Food and Beverage Players Turning to Internet of Things for Competitive and Operational Advantages

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4Q 2017 | IN-4840

Crisis breeds innovation. Companies like Texas Instruments, Xerox, and Motorola were founded during the Great Depression, which may not seem like one of the best times to launch a new company. While it is more difficult in bad economic times for enterprises to raise money and attract new customers, this increased focus on value means that only the best ideas and products succeed. Some industries, such as the food and beverage industry, are in a constant state of crisis due to slim margins and increased competition which have forced enterprises to differentiate themselves by developing operational advantages and creating new customer experiences. Companies like Heineken, Buffalo Wild Wings, and Chick-Fil-A have started using Internet of things (IoT) solutions to gain competitive advantages in their respective markets. While overshadowed by larger verticals such as the industrial, manufacturing, and logistics markets, the food and beverage industry is continuing to grow as enterprises realize the value these solutions provide.

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Niche Market

NEWS


Crisis breeds innovation. Companies like Texas Instruments, Xerox, and Motorola were founded during the Great Depression, which may not seem like one of the best times to launch a new company. While it is more difficult in bad economic times for enterprises to raise money and attract new customers, this increased focus on value means that only the best ideas and products succeed. Some industries, such as the food and beverage industry, are in a constant state of crisis due to slim margins and increased competition which have forced enterprises to differentiate themselves by developing operational advantages and creating new customer experiences. Companies like Heineken, Buffalo Wild Wings, and Chick-Fil-A have started using Internet of things (IoT) solutions to gain competitive advantages in their respective markets. While overshadowed by larger verticals such as the industrial, manufacturing, and logistics markets, the food and beverage industry is continuing to grow as enterprises realize the value these solutions provide.

Behind the Scenes

IMPACT


Within this industry, IoT applications must provide clear return on investment (ROI) and have strong business use cases. Because of industry challenges, enterprises are responding in part by developing applications to create new consumer experiences and to reduce operating costs by more effectively leveraging technology. For fast food restaurants like Chick-fil-A, this drive for differentiation manifests itself in the form of deploying digital signage and integrating that with mobile app-based rewards programs to deliver highly personalized user experiences while also using sensors to monitor the temperature of coolers and freezers to avoid contaminated inventory.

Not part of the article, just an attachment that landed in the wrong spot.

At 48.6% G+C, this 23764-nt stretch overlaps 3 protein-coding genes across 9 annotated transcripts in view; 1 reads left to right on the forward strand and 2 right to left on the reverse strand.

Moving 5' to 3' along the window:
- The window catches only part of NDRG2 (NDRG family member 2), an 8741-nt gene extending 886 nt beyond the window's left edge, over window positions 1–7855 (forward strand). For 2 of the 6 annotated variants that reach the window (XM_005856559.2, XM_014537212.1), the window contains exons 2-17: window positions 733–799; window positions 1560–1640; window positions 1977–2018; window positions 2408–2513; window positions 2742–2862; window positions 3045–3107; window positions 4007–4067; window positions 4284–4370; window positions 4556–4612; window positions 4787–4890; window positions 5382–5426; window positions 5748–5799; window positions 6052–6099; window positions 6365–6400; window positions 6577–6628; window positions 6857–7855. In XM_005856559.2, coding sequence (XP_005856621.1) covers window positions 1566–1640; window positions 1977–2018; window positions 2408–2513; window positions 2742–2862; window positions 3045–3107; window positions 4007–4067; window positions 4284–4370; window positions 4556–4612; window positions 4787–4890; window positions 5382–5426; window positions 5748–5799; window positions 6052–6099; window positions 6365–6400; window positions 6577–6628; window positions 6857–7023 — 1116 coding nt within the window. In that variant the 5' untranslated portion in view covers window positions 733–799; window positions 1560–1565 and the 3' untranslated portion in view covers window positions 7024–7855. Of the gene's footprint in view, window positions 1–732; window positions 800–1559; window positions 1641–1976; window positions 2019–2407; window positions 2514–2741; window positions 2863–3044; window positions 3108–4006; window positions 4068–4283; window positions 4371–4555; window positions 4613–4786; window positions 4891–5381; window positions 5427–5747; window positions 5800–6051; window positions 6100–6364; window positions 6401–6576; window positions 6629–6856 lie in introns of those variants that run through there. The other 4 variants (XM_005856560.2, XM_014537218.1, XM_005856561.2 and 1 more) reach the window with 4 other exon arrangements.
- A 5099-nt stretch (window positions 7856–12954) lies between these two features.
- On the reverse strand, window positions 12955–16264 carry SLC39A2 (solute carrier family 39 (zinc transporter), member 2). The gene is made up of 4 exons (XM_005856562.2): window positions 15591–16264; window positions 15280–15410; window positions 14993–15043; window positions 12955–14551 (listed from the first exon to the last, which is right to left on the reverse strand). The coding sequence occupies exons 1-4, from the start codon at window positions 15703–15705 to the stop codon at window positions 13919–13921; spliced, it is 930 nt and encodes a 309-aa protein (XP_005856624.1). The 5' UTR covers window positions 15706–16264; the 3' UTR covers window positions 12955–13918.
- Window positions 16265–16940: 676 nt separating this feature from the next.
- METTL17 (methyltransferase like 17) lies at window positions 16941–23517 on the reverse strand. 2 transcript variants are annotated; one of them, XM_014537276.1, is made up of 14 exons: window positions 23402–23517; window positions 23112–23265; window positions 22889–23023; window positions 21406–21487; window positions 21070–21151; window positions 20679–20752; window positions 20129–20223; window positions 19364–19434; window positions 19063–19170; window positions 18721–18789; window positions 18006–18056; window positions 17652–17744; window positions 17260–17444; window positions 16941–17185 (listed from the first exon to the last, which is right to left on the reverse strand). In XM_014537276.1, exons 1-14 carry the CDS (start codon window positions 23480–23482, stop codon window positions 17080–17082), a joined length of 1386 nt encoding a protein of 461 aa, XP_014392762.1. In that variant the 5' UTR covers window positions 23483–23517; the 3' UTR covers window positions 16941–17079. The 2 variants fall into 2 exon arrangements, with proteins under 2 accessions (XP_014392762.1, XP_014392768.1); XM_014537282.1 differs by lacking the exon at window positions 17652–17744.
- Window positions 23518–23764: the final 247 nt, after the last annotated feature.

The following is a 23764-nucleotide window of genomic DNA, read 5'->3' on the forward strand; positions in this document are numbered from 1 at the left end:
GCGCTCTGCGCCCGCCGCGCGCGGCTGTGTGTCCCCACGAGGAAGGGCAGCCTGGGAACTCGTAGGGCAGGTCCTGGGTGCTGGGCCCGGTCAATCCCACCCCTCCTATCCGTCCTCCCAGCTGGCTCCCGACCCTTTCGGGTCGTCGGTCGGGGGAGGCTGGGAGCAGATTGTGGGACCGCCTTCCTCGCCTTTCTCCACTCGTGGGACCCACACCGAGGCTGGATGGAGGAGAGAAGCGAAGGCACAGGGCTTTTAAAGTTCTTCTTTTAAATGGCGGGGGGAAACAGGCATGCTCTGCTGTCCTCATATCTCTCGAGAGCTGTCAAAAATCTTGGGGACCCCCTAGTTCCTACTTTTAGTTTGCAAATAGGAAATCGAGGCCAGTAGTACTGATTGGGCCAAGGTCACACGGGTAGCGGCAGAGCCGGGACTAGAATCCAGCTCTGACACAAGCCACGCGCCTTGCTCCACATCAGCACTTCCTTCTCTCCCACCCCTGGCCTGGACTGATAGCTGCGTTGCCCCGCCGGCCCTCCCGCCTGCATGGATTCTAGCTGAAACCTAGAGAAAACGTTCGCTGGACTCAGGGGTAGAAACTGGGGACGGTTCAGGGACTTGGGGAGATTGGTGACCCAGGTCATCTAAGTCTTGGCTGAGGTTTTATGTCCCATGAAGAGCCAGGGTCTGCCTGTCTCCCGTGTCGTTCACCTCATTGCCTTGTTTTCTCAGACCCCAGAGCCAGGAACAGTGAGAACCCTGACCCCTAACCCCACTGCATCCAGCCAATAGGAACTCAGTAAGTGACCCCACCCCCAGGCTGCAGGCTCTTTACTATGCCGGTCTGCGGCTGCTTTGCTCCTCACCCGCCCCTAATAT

Another restaurant chain, Buffalo Wild Wings, is using IoT to reduce beer shrinkage, where bartenders either comp drinks to patrons or pocket payments from alcohol sales. Buffalo Wild Wings estimates that the average bar loses 24 pints from every keg due to this practice, which represents a nearly 20% loss in sales. By monitoring the keg activity using flow sensors, enterprises service busses, and application programming interfaces, the restaurant reduces lost beer sales due to theft. Additionally, Buffalo Wild Wings uses the data from the flow sensors to analyze consumption patterns to reduce outages and streamline operations.

Creating Customer Experiences

COMMENTARY


Food and beverage companies can utilize IoT applications to create unique consumer experiences. Heineken is embracing IoT by leveraging big data and artificial intelligence (AI) to improve both their marketing strategy and operations. The brewery is attempting to augment its customer experience through its Ignite bottle, a beer bottle with a reusable attachment composed of 50 sensors and electronic components that light up to the beat of surrounding music and in different patterns according to whether or not the bottle is being drunk from. Heineken is hoping to create a differentiated consumer experience within a particular venue. Larger arenas do not allow bottles due to safety concerns, so the Ignite bottle is targeted at a very niche market. Lastly, Heineken is also using PrimeSense, which was bought by Apple in 2013, to monitor consumer behavior at retail stores to understand how and where consumers purchase their beer. This data can then be used to create more interactive display units to drive sales.   

There is a significant need within the food and beverage industry for these types of solutions, but oftentimes suppliers and providers are more focused on industrial applications. In its ongoing SI/VAR and Partner Program IoT Ecosystem analysis which ranks companies in terms of their IoT service capabilities, ABI Research found a 20% increase in the number of companies offering food and beverage IoT solutions between 2015 and 2017.While that is sizable, for comparison, there was a 31% increase in the number of companies offering vertical-specific IoT solutions over the same period, with a 40% increase in the number of companies offering manufacturing, industrial, and enterprise IoT solutions. There may be some hesitancy from companies looking to target a niche vertical that has relatively slim margins, but food and beverage companies, particularly those in fast food, are looking to protect those slim margins by reducing operating costs. IoT suppliers looking to expand their offerings should embrace opportunities within these smaller niche markets to leverage their existing solution sets to deploy vertical specific connected solutions.

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